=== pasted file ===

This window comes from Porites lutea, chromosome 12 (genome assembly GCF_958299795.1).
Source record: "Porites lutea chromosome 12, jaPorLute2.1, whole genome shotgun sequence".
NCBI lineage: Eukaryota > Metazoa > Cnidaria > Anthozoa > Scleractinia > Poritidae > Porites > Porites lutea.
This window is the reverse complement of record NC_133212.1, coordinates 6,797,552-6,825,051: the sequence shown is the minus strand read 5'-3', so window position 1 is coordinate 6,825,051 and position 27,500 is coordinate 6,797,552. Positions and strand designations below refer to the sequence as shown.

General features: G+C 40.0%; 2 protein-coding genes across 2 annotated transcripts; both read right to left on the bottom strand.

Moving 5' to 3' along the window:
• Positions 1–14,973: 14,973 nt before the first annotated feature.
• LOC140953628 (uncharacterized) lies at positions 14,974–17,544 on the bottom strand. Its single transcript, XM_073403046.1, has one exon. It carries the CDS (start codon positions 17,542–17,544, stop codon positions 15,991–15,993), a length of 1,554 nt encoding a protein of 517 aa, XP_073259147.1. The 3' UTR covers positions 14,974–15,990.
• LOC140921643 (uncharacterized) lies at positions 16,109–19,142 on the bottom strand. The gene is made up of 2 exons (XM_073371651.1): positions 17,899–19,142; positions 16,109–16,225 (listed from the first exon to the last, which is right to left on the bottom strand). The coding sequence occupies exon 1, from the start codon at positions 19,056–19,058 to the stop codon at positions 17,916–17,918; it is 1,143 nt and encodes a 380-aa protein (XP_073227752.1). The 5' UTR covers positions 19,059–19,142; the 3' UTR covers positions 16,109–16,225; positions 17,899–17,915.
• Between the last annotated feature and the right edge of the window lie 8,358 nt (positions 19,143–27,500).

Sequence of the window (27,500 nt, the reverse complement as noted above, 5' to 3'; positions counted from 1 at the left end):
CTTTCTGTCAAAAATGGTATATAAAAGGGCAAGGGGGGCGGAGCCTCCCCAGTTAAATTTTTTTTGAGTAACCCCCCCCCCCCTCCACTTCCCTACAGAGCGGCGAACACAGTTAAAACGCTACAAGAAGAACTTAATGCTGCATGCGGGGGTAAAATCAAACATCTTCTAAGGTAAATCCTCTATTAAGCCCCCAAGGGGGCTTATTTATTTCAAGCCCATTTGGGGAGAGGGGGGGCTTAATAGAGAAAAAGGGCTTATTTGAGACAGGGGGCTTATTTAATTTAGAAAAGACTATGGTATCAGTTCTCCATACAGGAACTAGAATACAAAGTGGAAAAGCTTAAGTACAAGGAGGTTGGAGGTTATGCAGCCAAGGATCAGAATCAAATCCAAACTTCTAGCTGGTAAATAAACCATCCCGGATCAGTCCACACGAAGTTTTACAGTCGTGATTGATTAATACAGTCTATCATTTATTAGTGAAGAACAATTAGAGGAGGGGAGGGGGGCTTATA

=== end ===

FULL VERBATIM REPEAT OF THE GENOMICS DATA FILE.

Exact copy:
This window comes from Porites lutea, chromosome 12 (genome assembly GCF_958299795.1).
Source record: "Porites lutea chromosome 12, jaPorLute2.1, whole genome shotgun sequence".
NCBI lineage: Eukaryota > Metazoa > Cnidaria > Anthozoa > Scleractinia > Poritidae > Porites > Porites lutea.
This window is the reverse complement of record NC_133212.1, coordinates 6,797,552-6,825,051: the sequence shown is the minus strand read 5'-3', so window position 1 is coordinate 6,825,051 and position 27,500 is coordinate 6,797,552. Positions and strand designations below refer to the sequence as shown.

General features: G+C 40.0%; 2 protein-coding genes across 2 annotated transcripts; both read right to left on the bottom strand.

Moving 5' to 3' along the window:
• Positions 1–14,973: 14,973 nt before the first annotated feature.
• LOC140953628 (uncharacterized) lies at positions 14,974–17,544 on the bottom strand. Its single transcript, XM_073403046.1, has one exon. It carries the CDS (start codon positions 17,542–17,544, stop codon positions 15,991–15,993), a length of 1,554 nt encoding a protein of 517 aa, XP_073259147.1. The 3' UTR covers positions 14,974–15,990.
• LOC140921643 (uncharacterized) lies at positions 16,109–19,142 on the bottom strand. The gene is made up of 2 exons (XM_073371651.1): positions 17,899–19,142; positions 16,109–16,225 (listed from the first exon to the last, which is right to left on the bottom strand). The coding sequence occupies exon 1, from the start codon at positions 19,056–19,058 to the stop codon at positions 17,916–17,918; it is 1,143 nt and encodes a 380-aa protein (XP_073227752.1). The 5' UTR covers positions 19,059–19,142; the 3' UTR covers positions 16,109–16,225; positions 17,899–17,915.
• Between the last annotated feature and the right edge of the window lie 8,358 nt (positions 19,143–27,500).

Sequence of the window (27,500 nt, the reverse complement as noted above, 5' to 3'; positions counted from 1 at the left end):
CTTTCTGTCAAAAATGGTATATAAAAGGGCAAGGGGGGCGGAGCCTCCCCAGTTAAATTTTTTTTGAGTAACCCCCCCCCCCCTCCACTTCCCTACAGAGCGGCGAACACAGTTAAAACGCTACAAGAAGAACTTAATGCTGCATGCGGGGGTAAAATCAAACATCTTCTAAGGTAAATCCTCTATTAAGCCCCCAAGGGGGCTTATTTATTTCAAGCCCATTTGGGGAGAGGGGGGGCTTAATAGAGAAAAAGGGCTTATTTGAGACAGGGGGCTTATTTAATTTAGAAAAGACTATGGTATCAGTTCTCCATACAGGAACTAGAATACAAAGTGGAAAAGCTTAAGTACAAGGAGGTTGGAGGTTATGCAGCCAAGGATCAGAATCAAATCCAAACTTCTAGCTGGTAAATAAACCATCCCGGATCAGTCCACACGAAGTTTTACAGTCGTGATTGATTAATACAGTCTATCATTTATTAGTGAAGAACAATTAGAGGAGGGGAGGGGGGCTTATA